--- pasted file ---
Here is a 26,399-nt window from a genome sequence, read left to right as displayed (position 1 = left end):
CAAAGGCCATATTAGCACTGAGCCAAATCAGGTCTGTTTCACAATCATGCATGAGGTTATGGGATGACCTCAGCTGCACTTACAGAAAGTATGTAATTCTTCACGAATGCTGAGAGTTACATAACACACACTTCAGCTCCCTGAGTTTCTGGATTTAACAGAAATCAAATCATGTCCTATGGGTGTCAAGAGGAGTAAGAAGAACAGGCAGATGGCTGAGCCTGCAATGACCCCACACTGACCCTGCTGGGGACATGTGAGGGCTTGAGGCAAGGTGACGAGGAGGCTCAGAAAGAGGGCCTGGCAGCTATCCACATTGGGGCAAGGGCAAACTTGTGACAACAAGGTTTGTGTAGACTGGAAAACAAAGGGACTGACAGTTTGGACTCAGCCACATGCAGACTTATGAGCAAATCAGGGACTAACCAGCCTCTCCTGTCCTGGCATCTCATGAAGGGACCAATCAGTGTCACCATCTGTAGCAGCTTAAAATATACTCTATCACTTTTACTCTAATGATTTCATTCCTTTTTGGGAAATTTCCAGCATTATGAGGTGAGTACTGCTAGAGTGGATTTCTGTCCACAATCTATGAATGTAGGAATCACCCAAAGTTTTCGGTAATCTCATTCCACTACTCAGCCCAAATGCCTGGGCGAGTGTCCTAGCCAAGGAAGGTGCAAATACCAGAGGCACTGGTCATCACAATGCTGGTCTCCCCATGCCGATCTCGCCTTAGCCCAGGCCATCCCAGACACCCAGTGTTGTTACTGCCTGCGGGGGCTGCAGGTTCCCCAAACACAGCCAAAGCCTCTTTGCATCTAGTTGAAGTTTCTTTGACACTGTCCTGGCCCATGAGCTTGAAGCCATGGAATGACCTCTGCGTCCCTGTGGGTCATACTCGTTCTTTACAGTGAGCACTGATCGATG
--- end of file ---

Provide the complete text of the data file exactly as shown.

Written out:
Here is a 26,399-nt window from a genome sequence, read left to right as displayed (position 1 = left end):
CAAAGGCCATATTAGCACTGAGCCAAATCAGGTCTGTTTCACAATCATGCATGAGGTTATGGGATGACCTCAGCTGCACTTACAGAAAGTATGTAATTCTTCACGAATGCTGAGAGTTACATAACACACACTTCAGCTCCCTGAGTTTCTGGATTTAACAGAAATCAAATCATGTCCTATGGGTGTCAAGAGGAGTAAGAAGAACAGGCAGATGGCTGAGCCTGCAATGACCCCACACTGACCCTGCTGGGGACATGTGAGGGCTTGAGGCAAGGTGACGAGGAGGCTCAGAAAGAGGGCCTGGCAGCTATCCACATTGGGGCAAGGGCAAACTTGTGACAACAAGGTTTGTGTAGACTGGAAAACAAAGGGACTGACAGTTTGGACTCAGCCACATGCAGACTTATGAGCAAATCAGGGACTAACCAGCCTCTCCTGTCCTGGCATCTCATGAAGGGACCAATCAGTGTCACCATCTGTAGCAGCTTAAAATATACTCTATCACTTTTACTCTAATGATTTCATTCCTTTTTGGGAAATTTCCAGCATTATGAGGTGAGTACTGCTAGAGTGGATTTCTGTCCACAATCTATGAATGTAGGAATCACCCAAAGTTTTCGGTAATCTCATTCCACTACTCAGCCCAAATGCCTGGGCGAGTGTCCTAGCCAAGGAAGGTGCAAATACCAGAGGCACTGGTCATCACAATGCTGGTCTCCCCATGCCGATCTCGCCTTAGCCCAGGCCATCCCAGACACCCAGTGTTGTTACTGCCTGCGGGGGCTGCAGGTTCCCCAAACACAGCCAAAGCCTCTTTGCATCTAGTTGAAGTTTCTTTGACACTGTCCTGGCCCATGAGCTTGAAGCCATGGAATGACCTCTGCGTCCCTGTGGGTCATACTCGTTCTTTACAGTGAGCACTGATCGATG